Why? Simpson’s “paradox” or observation … There’s actually nothing odd about this. While interpretation depends upon the semantics of individual measurements, it should be expected that, at times, improving things for the overall group will mean as a matter of … Continue reading
There is a climate emergency. There are many ways of looking at this, from the big investments perspective (see also a Fed view), to human harms perspective (see also), to what it might cost to reverse these changes if they … Continue reading
Posted in alternatives to the Green New Deal, American Association for the Advancement of Science, American Chemical Society, American Meteorological Association, American Solar Energy Society, American Statistical Association, Amory Lovins, Anthropocene, basic research, Bloomberg New Energy Finance, bridge to somewhere, carbon dioxide, carbon dioxide capture, cement production, Clausius-Clapeyron equation, clear air capture of carbon dioxide, climate, climate business, climate change, climate data, climate disruption, climate economics, climate education, Climate Lab Book, ClimateAdam, consumption, David Archer, decentralized energy, demand-side solutions, ecological disruption, ecomodernism, ecopragmatism, electric vehicles, electrical energy storage, electricity, energy storage, environment, flooding, floods, food, food scarcity, geoengineering, geophysics, Glen Peters, Global Carbon Project, global warming, insurance, investing, investment in wind and solar energy, investments, leaving fossil fuels in the ground, local self reliance, National Center for Atmospheric Research, Our Children's Trust, planning, policy metrics, politics, population biology, population dynamics, radiative forcing, rationality, real estate values, rhetorical statistics, science, stream flow, sustainability, SVD, the right to know, UU Ministry for Earth, UU Needham, zero carbon, ZigZag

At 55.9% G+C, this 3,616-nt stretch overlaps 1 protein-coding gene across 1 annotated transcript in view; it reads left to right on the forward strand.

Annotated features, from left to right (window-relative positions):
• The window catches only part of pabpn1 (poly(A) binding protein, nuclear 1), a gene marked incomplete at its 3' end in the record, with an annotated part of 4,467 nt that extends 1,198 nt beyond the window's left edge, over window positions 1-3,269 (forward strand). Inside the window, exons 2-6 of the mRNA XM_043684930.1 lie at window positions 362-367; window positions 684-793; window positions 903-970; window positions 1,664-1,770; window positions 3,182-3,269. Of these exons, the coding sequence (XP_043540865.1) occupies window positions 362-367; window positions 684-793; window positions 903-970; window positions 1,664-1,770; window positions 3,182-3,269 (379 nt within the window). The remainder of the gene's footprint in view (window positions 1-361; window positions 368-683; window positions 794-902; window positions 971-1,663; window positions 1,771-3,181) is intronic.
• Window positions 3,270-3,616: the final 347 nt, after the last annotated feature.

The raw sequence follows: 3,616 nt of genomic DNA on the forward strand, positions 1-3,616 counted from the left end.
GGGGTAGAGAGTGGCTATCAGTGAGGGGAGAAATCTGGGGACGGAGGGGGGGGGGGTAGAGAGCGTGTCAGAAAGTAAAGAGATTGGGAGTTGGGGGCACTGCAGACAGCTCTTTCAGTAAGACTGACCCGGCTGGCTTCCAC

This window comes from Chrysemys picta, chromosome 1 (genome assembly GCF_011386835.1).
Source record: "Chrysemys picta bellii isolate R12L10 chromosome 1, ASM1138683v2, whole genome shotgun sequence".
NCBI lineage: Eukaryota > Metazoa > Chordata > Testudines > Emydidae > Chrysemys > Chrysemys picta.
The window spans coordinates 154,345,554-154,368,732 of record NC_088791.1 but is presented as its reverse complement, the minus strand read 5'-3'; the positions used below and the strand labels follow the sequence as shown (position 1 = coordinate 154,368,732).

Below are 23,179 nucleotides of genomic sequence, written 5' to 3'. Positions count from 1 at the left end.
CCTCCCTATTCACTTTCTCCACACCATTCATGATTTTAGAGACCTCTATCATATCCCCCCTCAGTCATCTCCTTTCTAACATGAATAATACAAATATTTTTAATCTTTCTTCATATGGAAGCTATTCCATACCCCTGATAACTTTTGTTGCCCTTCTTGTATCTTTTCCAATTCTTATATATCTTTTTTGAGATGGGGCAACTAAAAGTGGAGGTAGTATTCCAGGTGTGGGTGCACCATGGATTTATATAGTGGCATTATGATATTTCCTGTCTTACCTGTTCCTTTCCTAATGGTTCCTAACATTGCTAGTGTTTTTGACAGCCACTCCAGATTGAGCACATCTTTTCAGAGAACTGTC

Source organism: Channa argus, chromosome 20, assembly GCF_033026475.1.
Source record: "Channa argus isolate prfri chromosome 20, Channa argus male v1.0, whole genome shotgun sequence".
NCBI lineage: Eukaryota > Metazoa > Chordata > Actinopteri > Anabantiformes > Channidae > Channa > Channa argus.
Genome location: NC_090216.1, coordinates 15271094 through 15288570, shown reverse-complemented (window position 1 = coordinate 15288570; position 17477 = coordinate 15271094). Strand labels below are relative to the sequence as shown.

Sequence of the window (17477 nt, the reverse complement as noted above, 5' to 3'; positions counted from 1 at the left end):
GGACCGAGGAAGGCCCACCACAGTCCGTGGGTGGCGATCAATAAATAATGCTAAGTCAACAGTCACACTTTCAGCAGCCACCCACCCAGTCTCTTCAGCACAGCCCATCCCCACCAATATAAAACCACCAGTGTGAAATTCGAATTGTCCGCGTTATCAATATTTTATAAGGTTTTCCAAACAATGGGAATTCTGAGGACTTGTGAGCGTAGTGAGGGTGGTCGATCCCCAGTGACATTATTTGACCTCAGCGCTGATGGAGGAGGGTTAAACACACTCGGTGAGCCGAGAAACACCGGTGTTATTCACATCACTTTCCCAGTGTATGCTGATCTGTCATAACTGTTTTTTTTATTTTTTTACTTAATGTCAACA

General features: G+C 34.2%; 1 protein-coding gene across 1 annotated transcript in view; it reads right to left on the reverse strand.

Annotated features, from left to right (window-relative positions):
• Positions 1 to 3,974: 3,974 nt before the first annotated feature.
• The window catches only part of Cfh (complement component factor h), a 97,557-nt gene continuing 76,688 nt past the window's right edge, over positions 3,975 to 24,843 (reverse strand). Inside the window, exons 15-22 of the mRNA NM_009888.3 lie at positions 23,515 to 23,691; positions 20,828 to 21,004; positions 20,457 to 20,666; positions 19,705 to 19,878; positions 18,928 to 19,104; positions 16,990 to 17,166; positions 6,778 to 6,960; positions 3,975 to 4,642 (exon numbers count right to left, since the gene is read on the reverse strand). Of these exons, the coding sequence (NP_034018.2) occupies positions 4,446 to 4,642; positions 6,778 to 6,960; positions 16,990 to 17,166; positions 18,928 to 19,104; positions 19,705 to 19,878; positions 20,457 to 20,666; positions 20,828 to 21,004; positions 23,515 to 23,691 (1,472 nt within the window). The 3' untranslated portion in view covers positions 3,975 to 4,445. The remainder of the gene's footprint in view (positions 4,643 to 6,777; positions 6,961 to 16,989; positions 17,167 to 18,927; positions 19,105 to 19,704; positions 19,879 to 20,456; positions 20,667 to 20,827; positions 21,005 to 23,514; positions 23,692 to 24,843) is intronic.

… Like ocean heat-induced red tide and blue green algae (cyanobacteria). The problem of things like cyanotoxins is particularly bad in Florida, but Massachusetts Buzzards Bay has seen its share of problems. Quoting: Blue-green algae are laden with microcystins that … Continue reading
Posted in algal blooms, Anthropocene, blue-green algae, BMAA, climate, climate change, climate disruption, coastal communities, coastal investment risks, coasts, Commonwealth of Massachusetts, cyanobacteria, global warming, harmful algae, Hyper Anthropocene, living shorelines, marine biology, marine debris, ocean warming, oceans, pollution, red tide